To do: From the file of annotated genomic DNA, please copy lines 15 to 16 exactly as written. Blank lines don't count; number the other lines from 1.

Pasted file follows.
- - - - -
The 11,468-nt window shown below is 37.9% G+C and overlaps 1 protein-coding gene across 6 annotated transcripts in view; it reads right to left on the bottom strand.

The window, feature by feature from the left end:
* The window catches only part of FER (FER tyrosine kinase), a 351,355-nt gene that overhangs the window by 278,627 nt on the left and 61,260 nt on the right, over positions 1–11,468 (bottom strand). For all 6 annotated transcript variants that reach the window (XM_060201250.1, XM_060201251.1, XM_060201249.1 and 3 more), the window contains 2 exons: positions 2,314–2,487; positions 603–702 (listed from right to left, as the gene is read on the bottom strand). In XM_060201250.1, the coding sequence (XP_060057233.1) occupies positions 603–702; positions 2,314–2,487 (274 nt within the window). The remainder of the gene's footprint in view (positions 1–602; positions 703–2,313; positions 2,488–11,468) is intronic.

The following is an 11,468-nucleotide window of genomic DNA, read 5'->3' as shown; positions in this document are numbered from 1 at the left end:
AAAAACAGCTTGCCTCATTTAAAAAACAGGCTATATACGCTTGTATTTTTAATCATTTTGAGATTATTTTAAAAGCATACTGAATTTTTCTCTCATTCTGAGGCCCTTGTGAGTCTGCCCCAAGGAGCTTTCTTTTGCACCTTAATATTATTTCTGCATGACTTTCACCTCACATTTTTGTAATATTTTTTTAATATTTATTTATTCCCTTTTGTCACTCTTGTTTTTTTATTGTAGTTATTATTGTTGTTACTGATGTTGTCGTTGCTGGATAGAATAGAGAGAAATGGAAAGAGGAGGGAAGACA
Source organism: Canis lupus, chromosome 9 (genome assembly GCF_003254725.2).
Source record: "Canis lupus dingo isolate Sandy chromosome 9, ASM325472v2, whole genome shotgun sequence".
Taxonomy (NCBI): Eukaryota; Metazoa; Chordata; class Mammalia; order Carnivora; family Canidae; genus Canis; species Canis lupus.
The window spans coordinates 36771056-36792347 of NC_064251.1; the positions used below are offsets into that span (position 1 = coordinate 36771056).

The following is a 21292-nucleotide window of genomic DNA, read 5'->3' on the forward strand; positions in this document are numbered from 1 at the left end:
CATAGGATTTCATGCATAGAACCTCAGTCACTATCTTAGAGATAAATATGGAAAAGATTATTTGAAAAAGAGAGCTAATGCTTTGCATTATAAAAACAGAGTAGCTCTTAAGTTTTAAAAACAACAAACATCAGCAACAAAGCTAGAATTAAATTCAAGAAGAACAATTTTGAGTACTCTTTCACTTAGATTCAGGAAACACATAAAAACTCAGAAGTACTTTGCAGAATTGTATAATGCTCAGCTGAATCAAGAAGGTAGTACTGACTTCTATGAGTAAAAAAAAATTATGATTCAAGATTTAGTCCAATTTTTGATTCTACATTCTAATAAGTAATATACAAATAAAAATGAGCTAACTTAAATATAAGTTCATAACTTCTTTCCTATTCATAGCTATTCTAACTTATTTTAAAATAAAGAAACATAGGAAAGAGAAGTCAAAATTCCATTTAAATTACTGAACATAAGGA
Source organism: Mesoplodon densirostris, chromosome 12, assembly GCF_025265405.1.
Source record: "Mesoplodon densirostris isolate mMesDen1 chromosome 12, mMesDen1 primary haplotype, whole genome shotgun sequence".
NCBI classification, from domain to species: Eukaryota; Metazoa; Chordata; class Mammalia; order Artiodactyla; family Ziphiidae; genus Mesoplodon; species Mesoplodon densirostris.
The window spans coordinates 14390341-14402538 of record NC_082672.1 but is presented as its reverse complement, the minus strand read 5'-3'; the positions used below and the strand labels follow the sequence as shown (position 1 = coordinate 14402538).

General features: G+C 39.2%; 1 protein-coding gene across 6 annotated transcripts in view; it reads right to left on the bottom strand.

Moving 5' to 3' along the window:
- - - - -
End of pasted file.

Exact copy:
The window spans coordinates 14390341-14402538 of record NC_082672.1 but is presented as its reverse complement, the minus strand read 5'-3'; the positions used below and the strand labels follow the sequence as shown (position 1 = coordinate 14402538).

General features: G+C 39.2%; 1 protein-coding gene across 6 annotated transcripts in view; it reads right to left on the bottom strand.